Objectives This randomised, double-blind, placebo-controlled phase IIIb study evaluated the impact of abatacept on MRI pathology as a primary outcome in methotrexate (MTX)-refractory patients with rheumatoid arthritis.
Methods Patients received intravenous abatacept (∼10 mg/kg) or placebo, on background MTX, for 4 months, followed by an 8-month open-label extension (OLE; all patients received abatacept plus MTX). Patients had 1.5T MRI with intravenous contrast at baseline, Months 4 and 12; wrist synovitis (three locations assessed), and wrist and hand (15 and eight locations assessed, respectively) osteitis and erosion were scored using OMERACT-RAMRIS.
Results 26/27 abatacept- and 23/23 placebo-randomised patients completed Month 4 and entered the OLE; 26 and 21 completed Month 12. The primary endpoint was not achieved; mean change (SD) from baseline in synovitis was −0.44 (1.47) for abatacept versus 0.52 (1.38) for placebo (p=0.103) at Month 4. For mean change in synovitis adjusted for baseline score (sensitivity analysis), the difference between groups was −0.69, p=0.078. Adjusted mean changes (SE) in osteitis and erosion were −1.94 (0.86) and 0.45 (0.43) for abatacept, and 1.54 (0.90) and 0.95 (0.45) for placebo. Further MRI improvements were observed up to Month 12 for abatacept and from Months 4 to 12 for placebo-treated patients switched to abatacept at Month 4. Clinical efficacy was shown with abatacept and sustained to Month 12.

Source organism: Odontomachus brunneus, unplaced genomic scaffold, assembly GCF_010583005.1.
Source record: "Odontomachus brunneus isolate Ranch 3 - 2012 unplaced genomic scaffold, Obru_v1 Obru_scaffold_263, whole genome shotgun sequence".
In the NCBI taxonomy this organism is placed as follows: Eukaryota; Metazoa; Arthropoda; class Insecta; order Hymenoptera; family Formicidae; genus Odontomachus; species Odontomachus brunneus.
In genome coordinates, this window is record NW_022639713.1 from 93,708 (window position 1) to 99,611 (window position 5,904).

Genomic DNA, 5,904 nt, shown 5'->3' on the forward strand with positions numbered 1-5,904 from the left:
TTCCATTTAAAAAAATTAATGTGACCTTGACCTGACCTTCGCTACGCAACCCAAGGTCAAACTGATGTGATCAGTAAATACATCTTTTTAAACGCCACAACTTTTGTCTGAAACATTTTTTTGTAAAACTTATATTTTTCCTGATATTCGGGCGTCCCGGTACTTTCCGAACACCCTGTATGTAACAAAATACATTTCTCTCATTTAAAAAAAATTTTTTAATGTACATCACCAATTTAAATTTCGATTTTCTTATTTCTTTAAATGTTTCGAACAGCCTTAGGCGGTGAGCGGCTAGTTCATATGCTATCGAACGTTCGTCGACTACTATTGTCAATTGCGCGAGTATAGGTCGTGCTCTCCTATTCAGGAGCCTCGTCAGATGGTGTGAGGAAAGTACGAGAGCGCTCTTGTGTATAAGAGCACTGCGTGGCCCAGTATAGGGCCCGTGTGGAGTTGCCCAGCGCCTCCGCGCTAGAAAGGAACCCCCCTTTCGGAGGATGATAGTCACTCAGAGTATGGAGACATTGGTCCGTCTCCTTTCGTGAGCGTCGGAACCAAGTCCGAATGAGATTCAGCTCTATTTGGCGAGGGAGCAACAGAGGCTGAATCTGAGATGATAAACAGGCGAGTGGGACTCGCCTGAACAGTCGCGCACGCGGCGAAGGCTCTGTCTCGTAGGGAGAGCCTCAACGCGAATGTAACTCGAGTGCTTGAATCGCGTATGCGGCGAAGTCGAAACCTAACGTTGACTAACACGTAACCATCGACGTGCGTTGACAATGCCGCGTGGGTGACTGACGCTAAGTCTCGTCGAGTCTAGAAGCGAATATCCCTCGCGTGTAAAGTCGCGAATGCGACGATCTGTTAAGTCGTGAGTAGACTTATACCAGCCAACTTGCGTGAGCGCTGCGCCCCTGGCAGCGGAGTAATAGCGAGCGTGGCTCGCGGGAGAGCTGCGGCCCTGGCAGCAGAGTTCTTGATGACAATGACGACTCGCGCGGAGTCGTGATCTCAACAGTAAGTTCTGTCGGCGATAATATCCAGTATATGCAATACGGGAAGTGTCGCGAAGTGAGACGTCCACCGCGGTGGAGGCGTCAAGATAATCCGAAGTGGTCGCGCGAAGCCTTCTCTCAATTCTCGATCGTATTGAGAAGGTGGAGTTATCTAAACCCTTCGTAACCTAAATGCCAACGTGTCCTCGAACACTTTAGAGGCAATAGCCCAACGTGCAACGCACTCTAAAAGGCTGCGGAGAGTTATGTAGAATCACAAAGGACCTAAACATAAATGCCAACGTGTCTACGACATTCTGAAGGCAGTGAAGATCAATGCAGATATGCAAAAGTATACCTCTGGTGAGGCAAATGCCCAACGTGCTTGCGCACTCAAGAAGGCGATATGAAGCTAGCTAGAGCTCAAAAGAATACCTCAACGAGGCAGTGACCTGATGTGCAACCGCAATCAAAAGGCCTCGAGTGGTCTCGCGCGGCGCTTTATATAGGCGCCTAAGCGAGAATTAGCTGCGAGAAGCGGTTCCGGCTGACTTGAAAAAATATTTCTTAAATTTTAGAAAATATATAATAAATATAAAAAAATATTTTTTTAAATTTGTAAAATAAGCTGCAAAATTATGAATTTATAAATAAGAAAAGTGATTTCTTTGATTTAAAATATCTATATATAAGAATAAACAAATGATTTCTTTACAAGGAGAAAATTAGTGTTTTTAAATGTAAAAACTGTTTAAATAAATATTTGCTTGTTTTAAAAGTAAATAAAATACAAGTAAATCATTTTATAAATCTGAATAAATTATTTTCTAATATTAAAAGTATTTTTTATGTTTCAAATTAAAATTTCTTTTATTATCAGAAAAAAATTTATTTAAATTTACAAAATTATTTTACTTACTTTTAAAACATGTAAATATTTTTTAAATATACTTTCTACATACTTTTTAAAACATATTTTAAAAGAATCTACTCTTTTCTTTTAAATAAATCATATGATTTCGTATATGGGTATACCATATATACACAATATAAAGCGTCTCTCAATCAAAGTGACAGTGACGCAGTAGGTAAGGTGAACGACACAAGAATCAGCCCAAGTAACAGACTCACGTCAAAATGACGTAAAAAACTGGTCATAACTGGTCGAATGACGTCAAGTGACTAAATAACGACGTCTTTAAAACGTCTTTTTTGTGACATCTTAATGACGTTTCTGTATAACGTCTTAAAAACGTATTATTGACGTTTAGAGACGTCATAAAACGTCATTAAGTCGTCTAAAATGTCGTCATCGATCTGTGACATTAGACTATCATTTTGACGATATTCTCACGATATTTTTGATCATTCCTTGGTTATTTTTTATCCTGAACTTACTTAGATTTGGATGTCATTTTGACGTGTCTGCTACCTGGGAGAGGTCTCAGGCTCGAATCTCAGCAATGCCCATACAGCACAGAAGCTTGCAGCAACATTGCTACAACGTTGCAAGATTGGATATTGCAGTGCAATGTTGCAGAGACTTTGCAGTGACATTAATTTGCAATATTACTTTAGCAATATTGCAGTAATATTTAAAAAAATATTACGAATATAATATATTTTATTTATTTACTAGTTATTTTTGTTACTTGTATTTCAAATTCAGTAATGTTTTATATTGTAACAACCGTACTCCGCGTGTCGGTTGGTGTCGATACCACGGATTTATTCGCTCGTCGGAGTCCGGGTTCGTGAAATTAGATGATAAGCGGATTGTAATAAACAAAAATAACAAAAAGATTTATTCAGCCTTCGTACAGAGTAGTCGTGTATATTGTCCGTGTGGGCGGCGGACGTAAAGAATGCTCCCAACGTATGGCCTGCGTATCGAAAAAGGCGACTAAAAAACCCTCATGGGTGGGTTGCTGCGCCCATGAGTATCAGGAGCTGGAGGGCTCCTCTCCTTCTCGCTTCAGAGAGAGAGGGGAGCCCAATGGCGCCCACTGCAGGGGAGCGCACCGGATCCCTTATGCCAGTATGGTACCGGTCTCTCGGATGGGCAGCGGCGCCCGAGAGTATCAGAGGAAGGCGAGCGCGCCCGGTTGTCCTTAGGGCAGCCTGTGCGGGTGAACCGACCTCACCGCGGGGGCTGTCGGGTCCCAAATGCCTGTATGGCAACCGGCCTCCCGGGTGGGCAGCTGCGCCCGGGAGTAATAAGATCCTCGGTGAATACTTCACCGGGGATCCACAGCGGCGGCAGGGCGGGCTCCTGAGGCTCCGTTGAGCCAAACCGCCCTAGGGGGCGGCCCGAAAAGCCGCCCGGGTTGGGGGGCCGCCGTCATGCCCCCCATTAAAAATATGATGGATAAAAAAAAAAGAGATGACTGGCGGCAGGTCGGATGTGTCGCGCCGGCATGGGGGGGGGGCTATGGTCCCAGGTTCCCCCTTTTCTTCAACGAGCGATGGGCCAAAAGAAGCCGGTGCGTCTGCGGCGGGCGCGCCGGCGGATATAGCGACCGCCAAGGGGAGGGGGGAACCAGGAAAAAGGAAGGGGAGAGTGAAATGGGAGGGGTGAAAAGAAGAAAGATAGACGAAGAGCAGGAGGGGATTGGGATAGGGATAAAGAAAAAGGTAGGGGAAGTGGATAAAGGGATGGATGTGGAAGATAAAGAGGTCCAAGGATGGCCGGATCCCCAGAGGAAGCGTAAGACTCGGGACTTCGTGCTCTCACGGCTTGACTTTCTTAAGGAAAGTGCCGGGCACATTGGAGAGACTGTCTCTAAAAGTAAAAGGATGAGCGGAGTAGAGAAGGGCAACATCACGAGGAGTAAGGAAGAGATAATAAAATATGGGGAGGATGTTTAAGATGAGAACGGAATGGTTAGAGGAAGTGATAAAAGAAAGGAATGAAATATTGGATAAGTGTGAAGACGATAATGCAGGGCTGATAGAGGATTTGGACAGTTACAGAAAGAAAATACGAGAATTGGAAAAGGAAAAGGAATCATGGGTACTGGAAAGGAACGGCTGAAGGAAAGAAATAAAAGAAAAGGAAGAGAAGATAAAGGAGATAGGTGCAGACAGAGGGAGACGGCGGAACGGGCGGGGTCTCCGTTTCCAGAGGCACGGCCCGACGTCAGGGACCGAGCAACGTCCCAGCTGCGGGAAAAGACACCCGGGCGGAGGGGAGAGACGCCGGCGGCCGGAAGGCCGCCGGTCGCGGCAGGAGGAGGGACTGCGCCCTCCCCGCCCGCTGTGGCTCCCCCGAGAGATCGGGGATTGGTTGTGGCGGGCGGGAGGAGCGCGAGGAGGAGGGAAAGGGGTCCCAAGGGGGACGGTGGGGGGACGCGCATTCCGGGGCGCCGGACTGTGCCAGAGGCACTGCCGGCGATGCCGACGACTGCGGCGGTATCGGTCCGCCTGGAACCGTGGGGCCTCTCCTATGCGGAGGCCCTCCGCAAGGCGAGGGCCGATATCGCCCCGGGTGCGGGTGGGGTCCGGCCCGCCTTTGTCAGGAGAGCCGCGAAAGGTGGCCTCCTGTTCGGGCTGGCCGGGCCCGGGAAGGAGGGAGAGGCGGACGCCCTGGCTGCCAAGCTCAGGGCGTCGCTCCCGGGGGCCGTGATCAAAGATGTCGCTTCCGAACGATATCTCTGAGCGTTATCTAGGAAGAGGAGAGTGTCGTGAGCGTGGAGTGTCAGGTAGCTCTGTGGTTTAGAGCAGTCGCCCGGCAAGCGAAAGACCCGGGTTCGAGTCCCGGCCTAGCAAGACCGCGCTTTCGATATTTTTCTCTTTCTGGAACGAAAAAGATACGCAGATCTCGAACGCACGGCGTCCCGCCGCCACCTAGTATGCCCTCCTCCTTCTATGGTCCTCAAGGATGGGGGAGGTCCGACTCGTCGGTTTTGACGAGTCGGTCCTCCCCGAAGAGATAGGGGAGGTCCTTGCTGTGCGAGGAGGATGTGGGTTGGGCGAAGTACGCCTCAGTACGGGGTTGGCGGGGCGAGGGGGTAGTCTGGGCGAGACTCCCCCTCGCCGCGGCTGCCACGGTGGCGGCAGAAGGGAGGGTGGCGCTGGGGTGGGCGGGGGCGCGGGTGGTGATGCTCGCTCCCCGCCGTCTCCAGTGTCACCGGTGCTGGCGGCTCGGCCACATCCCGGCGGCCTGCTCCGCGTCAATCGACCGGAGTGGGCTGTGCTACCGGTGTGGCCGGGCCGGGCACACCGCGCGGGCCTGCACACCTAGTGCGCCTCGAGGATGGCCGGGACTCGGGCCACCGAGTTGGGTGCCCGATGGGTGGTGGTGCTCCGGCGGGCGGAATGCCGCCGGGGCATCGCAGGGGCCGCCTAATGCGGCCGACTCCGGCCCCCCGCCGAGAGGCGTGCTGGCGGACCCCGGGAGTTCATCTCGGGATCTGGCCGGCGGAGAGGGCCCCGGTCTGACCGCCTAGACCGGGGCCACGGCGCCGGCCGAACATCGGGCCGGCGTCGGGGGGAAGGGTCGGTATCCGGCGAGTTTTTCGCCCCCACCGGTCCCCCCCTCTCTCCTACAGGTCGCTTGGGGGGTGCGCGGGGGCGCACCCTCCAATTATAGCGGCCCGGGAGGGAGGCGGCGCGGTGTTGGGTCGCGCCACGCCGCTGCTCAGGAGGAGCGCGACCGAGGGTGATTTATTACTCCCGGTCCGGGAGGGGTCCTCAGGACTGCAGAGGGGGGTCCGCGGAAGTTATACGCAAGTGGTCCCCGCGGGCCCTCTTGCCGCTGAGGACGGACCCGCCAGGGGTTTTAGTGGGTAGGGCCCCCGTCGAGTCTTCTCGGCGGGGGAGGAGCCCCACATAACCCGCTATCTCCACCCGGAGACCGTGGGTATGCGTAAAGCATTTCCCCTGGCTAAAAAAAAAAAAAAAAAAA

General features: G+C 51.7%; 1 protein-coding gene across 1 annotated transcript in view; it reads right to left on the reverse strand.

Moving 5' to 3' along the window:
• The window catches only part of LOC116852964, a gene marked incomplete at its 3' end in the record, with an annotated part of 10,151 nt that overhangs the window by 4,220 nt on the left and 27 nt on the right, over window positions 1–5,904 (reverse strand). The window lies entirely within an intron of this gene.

Conclusions Despite small patient numbers, MRI detected structural and synovial benefit, sustained to Month 12 in abatacept+MTX-treated patients, and improvements in structural and inflammatory outcomes for placebo+MTX-treated patients following addition of abatacept.
Clinical trial registration Clinicaltrials.gov NCT00420199.
- Magnetic Resonance Imaging
- Rheumatoid Arthritis
- T Cells
- Disease Activity